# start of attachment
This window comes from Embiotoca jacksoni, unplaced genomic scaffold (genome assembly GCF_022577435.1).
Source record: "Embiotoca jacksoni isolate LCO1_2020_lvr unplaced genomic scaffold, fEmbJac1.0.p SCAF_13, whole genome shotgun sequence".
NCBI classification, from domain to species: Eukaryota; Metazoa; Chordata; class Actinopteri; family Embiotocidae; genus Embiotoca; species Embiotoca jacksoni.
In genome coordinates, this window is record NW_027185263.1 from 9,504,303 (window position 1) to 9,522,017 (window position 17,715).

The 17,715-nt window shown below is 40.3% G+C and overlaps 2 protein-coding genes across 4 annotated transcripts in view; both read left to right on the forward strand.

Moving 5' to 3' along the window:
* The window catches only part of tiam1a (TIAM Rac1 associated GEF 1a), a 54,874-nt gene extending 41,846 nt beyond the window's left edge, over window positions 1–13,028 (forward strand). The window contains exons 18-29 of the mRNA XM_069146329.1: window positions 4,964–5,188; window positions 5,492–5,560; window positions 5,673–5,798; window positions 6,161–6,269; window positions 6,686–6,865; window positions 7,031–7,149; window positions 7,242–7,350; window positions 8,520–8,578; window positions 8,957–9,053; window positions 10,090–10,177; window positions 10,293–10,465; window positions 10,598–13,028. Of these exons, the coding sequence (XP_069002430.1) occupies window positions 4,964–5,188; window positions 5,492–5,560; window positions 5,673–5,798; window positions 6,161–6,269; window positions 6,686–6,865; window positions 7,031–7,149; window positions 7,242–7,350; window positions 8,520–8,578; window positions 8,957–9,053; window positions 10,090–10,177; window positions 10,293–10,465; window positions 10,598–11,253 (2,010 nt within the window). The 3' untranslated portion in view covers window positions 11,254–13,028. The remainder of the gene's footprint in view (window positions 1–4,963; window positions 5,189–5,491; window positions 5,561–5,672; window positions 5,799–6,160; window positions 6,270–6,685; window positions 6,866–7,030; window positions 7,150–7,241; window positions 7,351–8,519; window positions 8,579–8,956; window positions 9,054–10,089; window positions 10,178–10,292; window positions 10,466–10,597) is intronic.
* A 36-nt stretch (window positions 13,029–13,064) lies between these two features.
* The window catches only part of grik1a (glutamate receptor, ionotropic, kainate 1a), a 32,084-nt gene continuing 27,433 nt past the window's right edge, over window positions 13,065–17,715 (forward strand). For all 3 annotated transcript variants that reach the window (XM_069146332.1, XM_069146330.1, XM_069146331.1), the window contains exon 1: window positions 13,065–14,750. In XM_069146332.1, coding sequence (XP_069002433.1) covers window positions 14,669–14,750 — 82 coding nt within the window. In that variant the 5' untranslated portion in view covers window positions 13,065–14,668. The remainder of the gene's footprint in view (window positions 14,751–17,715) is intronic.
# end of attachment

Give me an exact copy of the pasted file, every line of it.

This window comes from Embiotoca jacksoni, unplaced genomic scaffold (genome assembly GCF_022577435.1).
Source record: "Embiotoca jacksoni isolate LCO1_2020_lvr unplaced genomic scaffold, fEmbJac1.0.p SCAF_13, whole genome shotgun sequence".
NCBI classification, from domain to species: Eukaryota; Metazoa; Chordata; class Actinopteri; family Embiotocidae; genus Embiotoca; species Embiotoca jacksoni.
In genome coordinates, this window is record NW_027185263.1 from 9,504,303 (window position 1) to 9,522,017 (window position 17,715).

The 17,715-nt window shown below is 40.3% G+C and overlaps 2 protein-coding genes across 4 annotated transcripts in view; both read left to right on the forward strand.

Moving 5' to 3' along the window:
* The window catches only part of tiam1a (TIAM Rac1 associated GEF 1a), a 54,874-nt gene extending 41,846 nt beyond the window's left edge, over window positions 1–13,028 (forward strand). The window contains exons 18-29 of the mRNA XM_069146329.1: window positions 4,964–5,188; window positions 5,492–5,560; window positions 5,673–5,798; window positions 6,161–6,269; window positions 6,686–6,865; window positions 7,031–7,149; window positions 7,242–7,350; window positions 8,520–8,578; window positions 8,957–9,053; window positions 10,090–10,177; window positions 10,293–10,465; window positions 10,598–13,028. Of these exons, the coding sequence (XP_069002430.1) occupies window positions 4,964–5,188; window positions 5,492–5,560; window positions 5,673–5,798; window positions 6,161–6,269; window positions 6,686–6,865; window positions 7,031–7,149; window positions 7,242–7,350; window positions 8,520–8,578; window positions 8,957–9,053; window positions 10,090–10,177; window positions 10,293–10,465; window positions 10,598–11,253 (2,010 nt within the window). The 3' untranslated portion in view covers window positions 11,254–13,028. The remainder of the gene's footprint in view (window positions 1–4,963; window positions 5,189–5,491; window positions 5,561–5,672; window positions 5,799–6,160; window positions 6,270–6,685; window positions 6,866–7,030; window positions 7,150–7,241; window positions 7,351–8,519; window positions 8,579–8,956; window positions 9,054–10,089; window positions 10,178–10,292; window positions 10,466–10,597) is intronic.
* A 36-nt stretch (window positions 13,029–13,064) lies between these two features.
* The window catches only part of grik1a (glutamate receptor, ionotropic, kainate 1a), a 32,084-nt gene continuing 27,433 nt past the window's right edge, over window positions 13,065–17,715 (forward strand). For all 3 annotated transcript variants that reach the window (XM_069146332.1, XM_069146330.1, XM_069146331.1), the window contains exon 1: window positions 13,065–14,750. In XM_069146332.1, coding sequence (XP_069002433.1) covers window positions 14,669–14,750 — 82 coding nt within the window. In that variant the 5' untranslated portion in view covers window positions 13,065–14,668. The remainder of the gene's footprint in view (window positions 14,751–17,715) is intronic.